I’m encouraged to see that despite the economic struggles of the last few years, choirs are still managing to transport themselves to festivals and performance opportunities all over the world.
Since becoming more involved in the organizational side of choral music, I’ve noticed all the different ways choirs present music, often with works grouped together into themes that range from obvious to suggestive.
For many choral singers, learning music on their own can be challenging, especially for those who don’t have the keyboard skills needed to play more than just their own part. Learning one part, without the other parts or accompaniment, doesn’t usually get a singer very far.
Until that day comes when choirs can perform using iPads rather than paper scores, choir librarians and administrators like me continue to face the endless challenge of obtaining the multiple copies needed for the singers, which can come from sources as diverse as the music itself.
When I look at the scores we’ve accumulated at Melodia Women’s Choir, I marvel at the different ways we’ve come across them. Scores have found their way to us through recommendations from the online choral forum choralnet.org; and they’ve arrived in the mail and by e-mail from conductors, composers, and singers. We’ve also sought them out by browsing the repertoire lists of peer choirs online, digging into dictionaries and catalogs, and scouring programs and websites.
Choirs have been using the internet for years for communication, promotion, and networking. but now video is increasingly being used to connect choirs, singers, composers and audiences.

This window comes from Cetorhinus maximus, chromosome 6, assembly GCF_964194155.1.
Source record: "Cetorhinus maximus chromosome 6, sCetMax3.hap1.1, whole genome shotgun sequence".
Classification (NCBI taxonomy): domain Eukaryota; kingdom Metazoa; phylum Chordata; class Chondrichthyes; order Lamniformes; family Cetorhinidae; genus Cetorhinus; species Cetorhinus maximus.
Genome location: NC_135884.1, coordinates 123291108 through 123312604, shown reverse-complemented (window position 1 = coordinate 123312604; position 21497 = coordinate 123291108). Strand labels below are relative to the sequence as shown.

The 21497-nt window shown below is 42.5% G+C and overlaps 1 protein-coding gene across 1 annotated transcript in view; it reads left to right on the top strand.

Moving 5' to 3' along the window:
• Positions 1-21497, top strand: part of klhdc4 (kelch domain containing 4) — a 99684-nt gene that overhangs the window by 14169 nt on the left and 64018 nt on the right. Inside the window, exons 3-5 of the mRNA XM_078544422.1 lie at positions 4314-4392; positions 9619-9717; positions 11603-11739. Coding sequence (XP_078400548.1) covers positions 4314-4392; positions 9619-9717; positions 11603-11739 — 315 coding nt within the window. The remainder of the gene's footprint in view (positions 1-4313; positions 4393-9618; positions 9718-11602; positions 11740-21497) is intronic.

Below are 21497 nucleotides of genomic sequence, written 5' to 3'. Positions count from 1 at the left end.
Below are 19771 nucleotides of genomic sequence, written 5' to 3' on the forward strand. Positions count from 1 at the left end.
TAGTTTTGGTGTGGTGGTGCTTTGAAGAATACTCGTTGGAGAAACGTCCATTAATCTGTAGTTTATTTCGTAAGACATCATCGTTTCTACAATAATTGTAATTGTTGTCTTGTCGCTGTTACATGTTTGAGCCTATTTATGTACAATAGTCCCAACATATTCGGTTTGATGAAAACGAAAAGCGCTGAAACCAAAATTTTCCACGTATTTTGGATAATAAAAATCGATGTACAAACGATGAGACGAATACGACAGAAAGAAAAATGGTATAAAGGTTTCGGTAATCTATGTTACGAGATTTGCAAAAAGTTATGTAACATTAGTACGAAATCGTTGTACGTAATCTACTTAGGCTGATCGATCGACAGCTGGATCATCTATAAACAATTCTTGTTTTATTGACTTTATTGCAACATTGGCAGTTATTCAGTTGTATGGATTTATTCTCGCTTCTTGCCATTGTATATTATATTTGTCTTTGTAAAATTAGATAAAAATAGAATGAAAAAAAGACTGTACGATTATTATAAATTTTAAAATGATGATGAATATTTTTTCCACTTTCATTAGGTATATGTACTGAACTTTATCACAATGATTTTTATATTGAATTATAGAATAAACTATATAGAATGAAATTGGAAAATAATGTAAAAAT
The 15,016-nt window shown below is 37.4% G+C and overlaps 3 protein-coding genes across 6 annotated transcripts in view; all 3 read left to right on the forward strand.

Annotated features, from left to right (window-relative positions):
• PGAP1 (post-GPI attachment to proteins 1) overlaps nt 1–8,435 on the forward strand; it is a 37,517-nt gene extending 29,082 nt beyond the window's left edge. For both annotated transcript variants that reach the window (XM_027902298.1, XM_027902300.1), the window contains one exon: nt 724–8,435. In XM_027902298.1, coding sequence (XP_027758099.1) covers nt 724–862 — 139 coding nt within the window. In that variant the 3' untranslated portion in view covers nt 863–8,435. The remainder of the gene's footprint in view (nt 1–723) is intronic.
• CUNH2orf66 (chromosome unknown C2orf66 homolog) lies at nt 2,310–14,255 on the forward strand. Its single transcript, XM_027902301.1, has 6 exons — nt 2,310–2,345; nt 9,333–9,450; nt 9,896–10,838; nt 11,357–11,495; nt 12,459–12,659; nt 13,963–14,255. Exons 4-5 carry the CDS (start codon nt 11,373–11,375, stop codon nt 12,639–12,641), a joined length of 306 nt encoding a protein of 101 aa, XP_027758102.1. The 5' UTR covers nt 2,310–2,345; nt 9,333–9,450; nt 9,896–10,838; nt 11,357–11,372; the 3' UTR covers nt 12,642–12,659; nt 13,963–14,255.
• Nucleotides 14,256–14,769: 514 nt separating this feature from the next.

New Year’s resolutions, while frequently focusing on the physical–going back to the gym, revisiting that diet, getting out the running shoes–can also bring singers out of hiding and into audition rooms. When January 1 comes around each year, audition requests start to trickle into choirs’ e-mail boxes as singers set new goals and plans for the year, and as groups broadcast audition details for the spring season.
Choral music has experienced an astonishing year, claiming its place as a vital and evolving form that touches and engages millions of participants and audiences.
As seasonal decorations pop up all around New York City, holiday music now fills our ears wherever we go. Whether in a deli, a restaurant, or a department store, the annual holiday song mix rings out–a small taste of the vast selection of sung holiday music let loose in December.
For individual singers and choirs of all sizes and styles, special choral events, collaborations, and guest performances can bring a whole new range of experiences to choral musicians and take the choral repertoire to a vast new audience.